“I resigned from my job and went with Dr Kihura Nkuba to Mubende where he wanted to set up a radio station. Sadly, when we reached there, there was nothing like a building that would house the station. He was just going to start building from scratch. Dr Kihura Nkuba had abandoned me and I spent three months in Mubende without pay. It was one of the builders who transported me back to Kampala.”
And again, Wajib was back to square zero with no job.
However, since he had made friends with Lubega, he requested to work with him at his advertising agency-Omnicom Ltd. Lubega took him in.
“During my stay, we got a good number of deals and the company grew at a high speed. I worked there for one year and within that year, a lot of things changed for the best simply because I was very determined since I loved what I do.”
Along the way, Wajib got a burning idea- he wanted to set up his own agency.
Since Lubega was his friend, Wajib reveals that he had to find a genuine excuse on why he was leaving the job.
What he did was to ask for a salary increment.
“I told Lubega that I was working a lot so I wanted a salary increment. He talked to his partner who in return declined the request. I left the company.”
“But before leaving, I told Lubega that I’m going but if one month elapses without him calling me, he should never call me again for the job. I spoke like that when I did not even own a pen to start my company but I had the determination.”
Birth of Butterfly agencies:
“When I went back home, I got a pen and a notebook. I started to brainstorm about the name of my-would be company. Days later, I bumped into a friend whom I asked for an opinion on a suitable name for my company. She told me to call it my name but me I wanted a unique name that stands on its own. When I looked at my life, and what I have been through, I decided to name my company ‘Butterfly Agencies’. I realized that a butterfly’s life passes through phases- there’s a stage where no one wants to come near it, and also there’s a stage where people adore it,- that exactly described my life.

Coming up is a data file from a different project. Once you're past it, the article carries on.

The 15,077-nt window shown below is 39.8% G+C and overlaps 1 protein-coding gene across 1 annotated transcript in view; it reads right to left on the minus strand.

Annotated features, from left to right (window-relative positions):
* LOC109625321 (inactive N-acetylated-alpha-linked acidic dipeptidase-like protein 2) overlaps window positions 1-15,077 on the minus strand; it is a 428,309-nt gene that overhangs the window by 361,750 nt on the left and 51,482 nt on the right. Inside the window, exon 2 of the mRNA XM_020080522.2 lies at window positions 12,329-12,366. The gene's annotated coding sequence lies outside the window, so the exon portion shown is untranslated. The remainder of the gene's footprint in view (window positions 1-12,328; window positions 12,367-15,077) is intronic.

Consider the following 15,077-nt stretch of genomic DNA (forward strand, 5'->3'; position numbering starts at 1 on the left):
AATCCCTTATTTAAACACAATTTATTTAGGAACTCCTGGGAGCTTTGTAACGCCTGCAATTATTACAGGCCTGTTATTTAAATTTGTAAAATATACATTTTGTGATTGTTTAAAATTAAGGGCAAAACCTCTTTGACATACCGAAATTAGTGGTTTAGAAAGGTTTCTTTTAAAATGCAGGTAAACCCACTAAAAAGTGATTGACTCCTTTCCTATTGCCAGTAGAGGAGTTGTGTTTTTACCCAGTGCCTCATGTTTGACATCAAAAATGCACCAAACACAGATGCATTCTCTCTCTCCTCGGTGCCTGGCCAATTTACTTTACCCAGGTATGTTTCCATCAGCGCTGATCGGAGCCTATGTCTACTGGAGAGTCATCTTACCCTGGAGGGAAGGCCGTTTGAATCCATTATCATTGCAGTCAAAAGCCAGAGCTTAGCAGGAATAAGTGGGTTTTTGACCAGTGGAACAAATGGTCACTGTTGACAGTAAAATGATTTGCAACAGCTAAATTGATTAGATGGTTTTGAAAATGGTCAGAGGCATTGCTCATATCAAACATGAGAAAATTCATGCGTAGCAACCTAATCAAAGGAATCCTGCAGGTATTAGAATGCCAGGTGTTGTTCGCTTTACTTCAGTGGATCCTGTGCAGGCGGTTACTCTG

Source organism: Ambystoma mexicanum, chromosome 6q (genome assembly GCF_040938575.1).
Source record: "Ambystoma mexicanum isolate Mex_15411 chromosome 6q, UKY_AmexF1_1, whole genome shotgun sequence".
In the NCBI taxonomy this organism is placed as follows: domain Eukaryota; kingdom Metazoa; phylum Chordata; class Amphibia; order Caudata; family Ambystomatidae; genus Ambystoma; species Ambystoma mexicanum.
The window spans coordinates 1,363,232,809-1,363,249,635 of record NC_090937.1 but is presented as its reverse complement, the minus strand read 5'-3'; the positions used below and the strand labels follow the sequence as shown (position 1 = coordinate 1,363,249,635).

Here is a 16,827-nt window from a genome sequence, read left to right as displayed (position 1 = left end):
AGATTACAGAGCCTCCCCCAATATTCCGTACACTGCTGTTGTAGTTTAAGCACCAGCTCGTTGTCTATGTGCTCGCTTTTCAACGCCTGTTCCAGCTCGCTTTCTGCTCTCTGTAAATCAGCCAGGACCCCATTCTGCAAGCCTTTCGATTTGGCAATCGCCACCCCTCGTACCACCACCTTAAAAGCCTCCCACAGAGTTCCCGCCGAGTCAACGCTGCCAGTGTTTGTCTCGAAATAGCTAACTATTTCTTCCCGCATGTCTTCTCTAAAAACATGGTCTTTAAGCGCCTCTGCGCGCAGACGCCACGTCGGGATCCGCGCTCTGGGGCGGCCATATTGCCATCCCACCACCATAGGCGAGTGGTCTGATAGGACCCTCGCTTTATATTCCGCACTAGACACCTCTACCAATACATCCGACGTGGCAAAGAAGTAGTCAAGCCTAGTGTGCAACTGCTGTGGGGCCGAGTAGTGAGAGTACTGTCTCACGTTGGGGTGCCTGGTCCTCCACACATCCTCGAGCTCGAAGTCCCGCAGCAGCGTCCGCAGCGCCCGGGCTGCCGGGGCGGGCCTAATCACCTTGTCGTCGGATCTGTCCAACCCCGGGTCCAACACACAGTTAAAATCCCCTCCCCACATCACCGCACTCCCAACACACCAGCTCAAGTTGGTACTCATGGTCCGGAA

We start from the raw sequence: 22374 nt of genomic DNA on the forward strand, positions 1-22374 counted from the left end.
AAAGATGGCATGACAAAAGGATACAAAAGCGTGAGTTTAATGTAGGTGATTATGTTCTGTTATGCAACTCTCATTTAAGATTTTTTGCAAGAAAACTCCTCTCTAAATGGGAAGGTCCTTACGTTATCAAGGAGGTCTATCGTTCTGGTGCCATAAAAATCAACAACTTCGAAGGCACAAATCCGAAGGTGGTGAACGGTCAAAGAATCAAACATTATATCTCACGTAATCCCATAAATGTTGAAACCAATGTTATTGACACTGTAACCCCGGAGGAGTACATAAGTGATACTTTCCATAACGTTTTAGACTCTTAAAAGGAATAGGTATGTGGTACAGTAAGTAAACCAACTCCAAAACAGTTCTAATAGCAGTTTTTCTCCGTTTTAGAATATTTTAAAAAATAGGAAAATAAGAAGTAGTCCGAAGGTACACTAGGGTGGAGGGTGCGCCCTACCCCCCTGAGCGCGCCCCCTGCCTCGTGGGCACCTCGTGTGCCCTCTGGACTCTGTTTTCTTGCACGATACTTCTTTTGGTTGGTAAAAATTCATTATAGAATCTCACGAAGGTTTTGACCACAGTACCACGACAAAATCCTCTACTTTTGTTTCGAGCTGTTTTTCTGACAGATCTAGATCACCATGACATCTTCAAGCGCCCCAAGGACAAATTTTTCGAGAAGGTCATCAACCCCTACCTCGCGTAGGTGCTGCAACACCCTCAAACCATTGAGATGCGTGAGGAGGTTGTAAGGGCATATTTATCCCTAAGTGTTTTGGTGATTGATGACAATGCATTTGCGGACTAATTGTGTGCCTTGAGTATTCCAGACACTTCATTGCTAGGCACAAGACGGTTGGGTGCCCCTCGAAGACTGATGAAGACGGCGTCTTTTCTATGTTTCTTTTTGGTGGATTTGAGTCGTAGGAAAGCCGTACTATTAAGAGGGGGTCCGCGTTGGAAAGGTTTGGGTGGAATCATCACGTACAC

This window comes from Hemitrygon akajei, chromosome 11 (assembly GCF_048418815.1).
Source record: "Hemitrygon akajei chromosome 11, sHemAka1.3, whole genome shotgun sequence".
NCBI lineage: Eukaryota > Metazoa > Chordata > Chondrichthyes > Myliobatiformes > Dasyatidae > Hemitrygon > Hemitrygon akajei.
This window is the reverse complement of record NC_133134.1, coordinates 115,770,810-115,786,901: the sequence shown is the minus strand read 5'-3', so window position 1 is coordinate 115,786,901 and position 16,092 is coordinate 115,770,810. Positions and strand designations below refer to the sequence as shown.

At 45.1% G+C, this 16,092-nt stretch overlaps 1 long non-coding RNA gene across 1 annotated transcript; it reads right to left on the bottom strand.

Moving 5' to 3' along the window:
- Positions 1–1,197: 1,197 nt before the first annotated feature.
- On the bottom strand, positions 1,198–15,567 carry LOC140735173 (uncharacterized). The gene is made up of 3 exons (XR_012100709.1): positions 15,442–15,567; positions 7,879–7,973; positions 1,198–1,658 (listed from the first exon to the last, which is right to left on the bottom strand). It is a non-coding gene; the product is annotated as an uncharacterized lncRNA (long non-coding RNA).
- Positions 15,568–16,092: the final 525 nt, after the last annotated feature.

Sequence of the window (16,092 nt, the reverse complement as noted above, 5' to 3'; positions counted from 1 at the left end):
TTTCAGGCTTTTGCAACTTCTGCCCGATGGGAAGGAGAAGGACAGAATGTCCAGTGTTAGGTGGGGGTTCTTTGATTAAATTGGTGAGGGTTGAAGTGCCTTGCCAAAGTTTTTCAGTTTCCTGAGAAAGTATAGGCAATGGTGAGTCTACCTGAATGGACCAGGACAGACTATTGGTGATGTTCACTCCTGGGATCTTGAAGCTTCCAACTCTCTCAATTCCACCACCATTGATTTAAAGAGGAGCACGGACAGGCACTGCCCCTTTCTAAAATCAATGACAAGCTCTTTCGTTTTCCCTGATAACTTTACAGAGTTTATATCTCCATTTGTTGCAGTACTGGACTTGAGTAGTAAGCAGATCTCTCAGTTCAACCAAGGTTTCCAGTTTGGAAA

The next step was to register the company. Wajib consulted one of his friends who helped him in the registration process.
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“I borrowed Shs300,000 from another friend which I used to register Butterfly agencies. That was in March 2012. ”
Meanwhile, when Omnicom competitors released that Wajib had thrown in the towel, they started giving him offers to work for him since by then he was already an expert in the branding and advertising discipline but he turned them down.
“At that time, all I wanted was a company that could partner with Butterfly but not becoming an employee of anyone.”
Despite the company being in place, Wajib had no single penny to move it forward. No client was willing to work with him.
But he had a friend David Musoke who used to run a metal fabrication workshop in Kibuli. Musoke had an old computer in his workshop which Wajib used to write his proposals.
“Among the proposals I wrote and delivered was that of Unilever Uganda Limited. I had proposed to supply them with merchandise hangers that would improve their products display in shops. They liked the idea and asked me for the sample. What I did was to show Musoke how I wanted the hangers to look like and he was able to do fabricate a sample.”